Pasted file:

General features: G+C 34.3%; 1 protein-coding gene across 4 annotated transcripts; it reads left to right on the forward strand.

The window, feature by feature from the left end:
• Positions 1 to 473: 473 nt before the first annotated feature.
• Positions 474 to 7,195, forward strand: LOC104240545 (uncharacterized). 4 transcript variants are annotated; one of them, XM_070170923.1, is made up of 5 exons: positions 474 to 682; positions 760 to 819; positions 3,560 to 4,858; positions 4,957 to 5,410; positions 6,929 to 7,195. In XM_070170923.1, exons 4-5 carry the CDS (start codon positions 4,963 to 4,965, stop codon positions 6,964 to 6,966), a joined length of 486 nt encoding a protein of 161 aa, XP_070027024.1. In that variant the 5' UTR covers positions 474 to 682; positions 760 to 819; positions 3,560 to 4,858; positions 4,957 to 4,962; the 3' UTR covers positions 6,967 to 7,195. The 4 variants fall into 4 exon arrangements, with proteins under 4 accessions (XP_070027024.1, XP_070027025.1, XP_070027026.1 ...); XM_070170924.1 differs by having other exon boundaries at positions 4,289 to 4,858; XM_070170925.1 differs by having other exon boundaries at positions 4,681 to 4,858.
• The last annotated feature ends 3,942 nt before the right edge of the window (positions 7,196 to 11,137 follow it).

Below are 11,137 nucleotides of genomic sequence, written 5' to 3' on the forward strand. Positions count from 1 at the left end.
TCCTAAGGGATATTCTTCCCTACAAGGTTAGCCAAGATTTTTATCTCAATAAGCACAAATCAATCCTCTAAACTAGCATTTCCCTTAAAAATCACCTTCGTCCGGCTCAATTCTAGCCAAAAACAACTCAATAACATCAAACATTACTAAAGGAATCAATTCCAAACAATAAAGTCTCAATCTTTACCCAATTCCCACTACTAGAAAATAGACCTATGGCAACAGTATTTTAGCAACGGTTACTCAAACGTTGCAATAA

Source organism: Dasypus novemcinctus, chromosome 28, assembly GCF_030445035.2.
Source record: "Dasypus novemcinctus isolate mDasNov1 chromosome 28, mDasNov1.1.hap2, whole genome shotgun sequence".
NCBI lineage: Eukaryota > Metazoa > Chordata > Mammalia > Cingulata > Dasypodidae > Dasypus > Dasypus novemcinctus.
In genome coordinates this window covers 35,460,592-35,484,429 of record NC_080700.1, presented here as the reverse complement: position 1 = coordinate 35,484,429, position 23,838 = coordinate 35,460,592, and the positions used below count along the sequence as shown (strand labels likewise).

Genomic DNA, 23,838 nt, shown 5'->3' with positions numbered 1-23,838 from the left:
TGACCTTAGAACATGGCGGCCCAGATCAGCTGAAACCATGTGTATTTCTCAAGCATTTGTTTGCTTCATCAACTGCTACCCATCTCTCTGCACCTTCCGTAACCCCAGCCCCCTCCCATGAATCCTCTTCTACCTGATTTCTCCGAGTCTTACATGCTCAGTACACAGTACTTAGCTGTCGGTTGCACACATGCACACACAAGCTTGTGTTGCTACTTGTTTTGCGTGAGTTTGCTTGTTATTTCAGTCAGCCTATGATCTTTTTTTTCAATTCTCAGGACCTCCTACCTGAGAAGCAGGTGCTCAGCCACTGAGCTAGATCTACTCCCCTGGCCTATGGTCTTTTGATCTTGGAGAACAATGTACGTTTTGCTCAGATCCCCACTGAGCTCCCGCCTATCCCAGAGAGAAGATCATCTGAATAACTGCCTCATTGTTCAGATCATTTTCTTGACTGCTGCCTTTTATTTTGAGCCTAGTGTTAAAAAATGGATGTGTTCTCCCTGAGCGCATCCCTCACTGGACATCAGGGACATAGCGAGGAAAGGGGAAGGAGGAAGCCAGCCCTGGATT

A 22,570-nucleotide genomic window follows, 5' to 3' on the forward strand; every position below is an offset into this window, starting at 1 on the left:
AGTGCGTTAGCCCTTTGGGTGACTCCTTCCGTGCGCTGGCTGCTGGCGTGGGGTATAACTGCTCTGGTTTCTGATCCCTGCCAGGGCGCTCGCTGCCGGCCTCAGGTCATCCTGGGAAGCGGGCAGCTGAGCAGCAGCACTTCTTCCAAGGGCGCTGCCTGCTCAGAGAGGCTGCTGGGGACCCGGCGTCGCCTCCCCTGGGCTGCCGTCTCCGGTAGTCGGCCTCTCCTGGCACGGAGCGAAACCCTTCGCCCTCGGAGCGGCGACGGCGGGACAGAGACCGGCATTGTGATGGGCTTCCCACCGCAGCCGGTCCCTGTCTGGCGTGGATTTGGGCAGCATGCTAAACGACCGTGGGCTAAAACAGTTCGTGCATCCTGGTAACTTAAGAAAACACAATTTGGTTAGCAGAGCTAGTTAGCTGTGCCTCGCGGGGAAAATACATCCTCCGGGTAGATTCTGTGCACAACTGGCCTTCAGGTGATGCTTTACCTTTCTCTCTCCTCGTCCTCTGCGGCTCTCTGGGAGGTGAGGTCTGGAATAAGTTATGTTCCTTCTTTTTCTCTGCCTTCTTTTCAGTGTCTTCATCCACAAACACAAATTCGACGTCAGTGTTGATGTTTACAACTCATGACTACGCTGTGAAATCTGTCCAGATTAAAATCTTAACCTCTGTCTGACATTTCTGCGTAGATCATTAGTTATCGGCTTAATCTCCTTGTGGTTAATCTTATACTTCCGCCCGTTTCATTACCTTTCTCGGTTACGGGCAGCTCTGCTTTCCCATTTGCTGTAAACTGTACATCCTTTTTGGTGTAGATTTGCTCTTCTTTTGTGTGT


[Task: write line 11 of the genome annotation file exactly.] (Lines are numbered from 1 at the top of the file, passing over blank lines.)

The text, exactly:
In genome coordinates this window covers 35,460,592-35,484,429 of record NC_080700.1, presented here as the reverse complement: position 1 = coordinate 35,484,429, position 23,838 = coordinate 35,460,592, and the positions used below count along the sequence as shown (strand labels likewise).